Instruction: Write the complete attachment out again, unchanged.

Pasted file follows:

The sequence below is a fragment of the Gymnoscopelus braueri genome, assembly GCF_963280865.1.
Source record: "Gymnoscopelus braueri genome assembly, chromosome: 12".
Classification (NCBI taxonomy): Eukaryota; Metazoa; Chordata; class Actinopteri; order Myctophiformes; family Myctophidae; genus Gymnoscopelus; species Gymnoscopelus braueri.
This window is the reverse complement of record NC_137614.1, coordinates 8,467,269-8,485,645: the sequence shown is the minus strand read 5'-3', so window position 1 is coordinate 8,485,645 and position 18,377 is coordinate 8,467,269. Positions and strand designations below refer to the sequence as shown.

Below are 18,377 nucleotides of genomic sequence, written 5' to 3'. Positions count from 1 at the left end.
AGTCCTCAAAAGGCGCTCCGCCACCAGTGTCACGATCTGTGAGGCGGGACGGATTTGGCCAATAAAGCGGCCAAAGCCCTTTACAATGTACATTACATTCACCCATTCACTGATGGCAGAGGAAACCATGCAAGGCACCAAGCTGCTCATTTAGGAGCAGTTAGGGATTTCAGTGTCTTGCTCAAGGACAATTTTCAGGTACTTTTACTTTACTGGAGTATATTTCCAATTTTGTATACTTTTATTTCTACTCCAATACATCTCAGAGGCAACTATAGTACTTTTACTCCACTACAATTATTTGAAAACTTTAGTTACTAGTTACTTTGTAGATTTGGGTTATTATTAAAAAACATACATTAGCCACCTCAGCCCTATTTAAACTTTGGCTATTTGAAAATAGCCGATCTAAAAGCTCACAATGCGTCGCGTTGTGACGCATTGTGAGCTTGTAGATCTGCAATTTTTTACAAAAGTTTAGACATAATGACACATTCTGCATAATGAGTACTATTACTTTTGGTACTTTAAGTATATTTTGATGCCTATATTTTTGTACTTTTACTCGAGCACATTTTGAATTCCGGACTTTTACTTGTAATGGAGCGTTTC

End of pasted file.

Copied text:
The sequence below is a fragment of the Gymnoscopelus braueri genome, assembly GCF_963280865.1.
Source record: "Gymnoscopelus braueri genome assembly, chromosome: 12".
Classification (NCBI taxonomy): Eukaryota; Metazoa; Chordata; class Actinopteri; order Myctophiformes; family Myctophidae; genus Gymnoscopelus; species Gymnoscopelus braueri.
This window is the reverse complement of record NC_137614.1, coordinates 8,467,269-8,485,645: the sequence shown is the minus strand read 5'-3', so window position 1 is coordinate 8,485,645 and position 18,377 is coordinate 8,467,269. Positions and strand designations below refer to the sequence as shown.

Below are 18,377 nucleotides of genomic sequence, written 5' to 3'. Positions count from 1 at the left end.
AGTCCTCAAAAGGCGCTCCGCCACCAGTGTCACGATCTGTGAGGCGGGACGGATTTGGCCAATAAAGCGGCCAAAGCCCTTTACAATGTACATTACATTCACCCATTCACTGATGGCAGAGGAAACCATGCAAGGCACCAAGCTGCTCATTTAGGAGCAGTTAGGGATTTCAGTGTCTTGCTCAAGGACAATTTTCAGGTACTTTTACTTTACTGGAGTATATTTCCAATTTTGTATACTTTTATTTCTACTCCAATACATCTCAGAGGCAACTATAGTACTTTTACTCCACTACAATTATTTGAAAACTTTAGTTACTAGTTACTTTGTAGATTTGGGTTATTATTAAAAAACATACATTAGCCACCTCAGCCCTATTTAAACTTTGGCTATTTGAAAATAGCCGATCTAAAAGCTCACAATGCGTCGCGTTGTGACGCATTGTGAGCTTGTAGATCTGCAATTTTTTACAAAAGTTTAGACATAATGACACATTCTGCATAATGAGTACTATTACTTTTGGTACTTTAAGTATATTTTGATGCCTATATTTTTGTACTTTTACTCGAGCACATTTTGAATTCCGGACTTTTACTTGTAATGGAGCGTTTC